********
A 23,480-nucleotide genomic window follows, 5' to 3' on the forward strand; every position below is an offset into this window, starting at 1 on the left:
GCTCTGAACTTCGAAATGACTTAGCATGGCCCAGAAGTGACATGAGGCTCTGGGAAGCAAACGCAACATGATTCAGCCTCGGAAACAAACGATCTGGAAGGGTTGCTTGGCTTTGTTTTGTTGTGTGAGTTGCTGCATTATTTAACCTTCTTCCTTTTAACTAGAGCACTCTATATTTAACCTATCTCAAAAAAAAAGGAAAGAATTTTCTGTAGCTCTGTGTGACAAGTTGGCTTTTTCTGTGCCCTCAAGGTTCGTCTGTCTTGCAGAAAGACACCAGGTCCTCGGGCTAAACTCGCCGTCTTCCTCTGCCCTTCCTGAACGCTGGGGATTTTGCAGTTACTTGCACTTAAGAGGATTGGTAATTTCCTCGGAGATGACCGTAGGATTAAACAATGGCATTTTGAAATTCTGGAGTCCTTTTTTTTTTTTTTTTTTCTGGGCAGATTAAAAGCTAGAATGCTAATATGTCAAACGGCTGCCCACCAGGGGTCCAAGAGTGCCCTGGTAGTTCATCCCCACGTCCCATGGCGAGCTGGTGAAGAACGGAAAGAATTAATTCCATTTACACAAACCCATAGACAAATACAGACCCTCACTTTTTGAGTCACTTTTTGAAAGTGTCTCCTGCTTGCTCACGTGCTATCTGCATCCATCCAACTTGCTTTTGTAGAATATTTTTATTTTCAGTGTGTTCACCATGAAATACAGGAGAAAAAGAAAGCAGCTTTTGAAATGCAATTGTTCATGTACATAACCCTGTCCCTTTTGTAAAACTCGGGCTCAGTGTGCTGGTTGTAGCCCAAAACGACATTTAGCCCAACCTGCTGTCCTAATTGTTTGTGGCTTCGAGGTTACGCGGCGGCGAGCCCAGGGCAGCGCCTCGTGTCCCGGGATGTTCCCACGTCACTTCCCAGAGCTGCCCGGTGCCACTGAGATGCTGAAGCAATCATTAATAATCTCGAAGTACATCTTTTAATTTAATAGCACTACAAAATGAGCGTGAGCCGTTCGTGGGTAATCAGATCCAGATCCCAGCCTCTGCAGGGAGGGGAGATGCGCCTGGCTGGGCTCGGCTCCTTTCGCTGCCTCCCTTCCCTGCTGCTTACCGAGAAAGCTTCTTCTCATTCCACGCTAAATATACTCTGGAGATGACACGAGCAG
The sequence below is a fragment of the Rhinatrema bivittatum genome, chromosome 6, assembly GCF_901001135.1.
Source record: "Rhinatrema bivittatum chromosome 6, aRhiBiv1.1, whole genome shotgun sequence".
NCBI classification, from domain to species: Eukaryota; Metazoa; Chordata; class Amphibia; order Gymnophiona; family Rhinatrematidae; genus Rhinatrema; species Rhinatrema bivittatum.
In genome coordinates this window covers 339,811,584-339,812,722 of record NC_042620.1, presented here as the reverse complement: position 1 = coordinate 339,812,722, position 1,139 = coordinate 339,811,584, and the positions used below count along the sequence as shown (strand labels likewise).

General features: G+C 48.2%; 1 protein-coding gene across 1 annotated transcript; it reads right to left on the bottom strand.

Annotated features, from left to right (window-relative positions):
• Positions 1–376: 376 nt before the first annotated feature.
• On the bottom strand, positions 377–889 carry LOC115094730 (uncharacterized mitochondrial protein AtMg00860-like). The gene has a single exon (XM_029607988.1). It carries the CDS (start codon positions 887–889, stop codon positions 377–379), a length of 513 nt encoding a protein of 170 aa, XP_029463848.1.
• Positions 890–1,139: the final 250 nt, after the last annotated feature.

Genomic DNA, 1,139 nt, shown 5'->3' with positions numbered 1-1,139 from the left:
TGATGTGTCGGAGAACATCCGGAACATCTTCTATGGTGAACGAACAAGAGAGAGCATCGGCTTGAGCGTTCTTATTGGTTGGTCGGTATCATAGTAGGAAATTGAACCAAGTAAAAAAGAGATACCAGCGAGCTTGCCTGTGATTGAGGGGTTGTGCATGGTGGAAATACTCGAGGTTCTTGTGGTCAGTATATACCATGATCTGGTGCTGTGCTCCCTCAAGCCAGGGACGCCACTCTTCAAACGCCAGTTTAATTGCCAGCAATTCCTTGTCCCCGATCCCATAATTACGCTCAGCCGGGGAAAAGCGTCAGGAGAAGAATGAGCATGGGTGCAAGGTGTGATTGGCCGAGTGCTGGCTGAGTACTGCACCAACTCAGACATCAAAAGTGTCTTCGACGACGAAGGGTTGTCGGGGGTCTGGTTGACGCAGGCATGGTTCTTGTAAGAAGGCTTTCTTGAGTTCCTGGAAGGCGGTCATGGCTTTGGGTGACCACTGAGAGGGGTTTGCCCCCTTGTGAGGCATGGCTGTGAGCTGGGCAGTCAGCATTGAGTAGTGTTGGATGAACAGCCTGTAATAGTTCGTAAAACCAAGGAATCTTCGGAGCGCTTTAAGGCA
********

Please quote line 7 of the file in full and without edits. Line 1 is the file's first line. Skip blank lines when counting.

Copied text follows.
General features: G+C 48.2%; 1 protein-coding gene across 1 annotated transcript; it reads right to left on the bottom strand.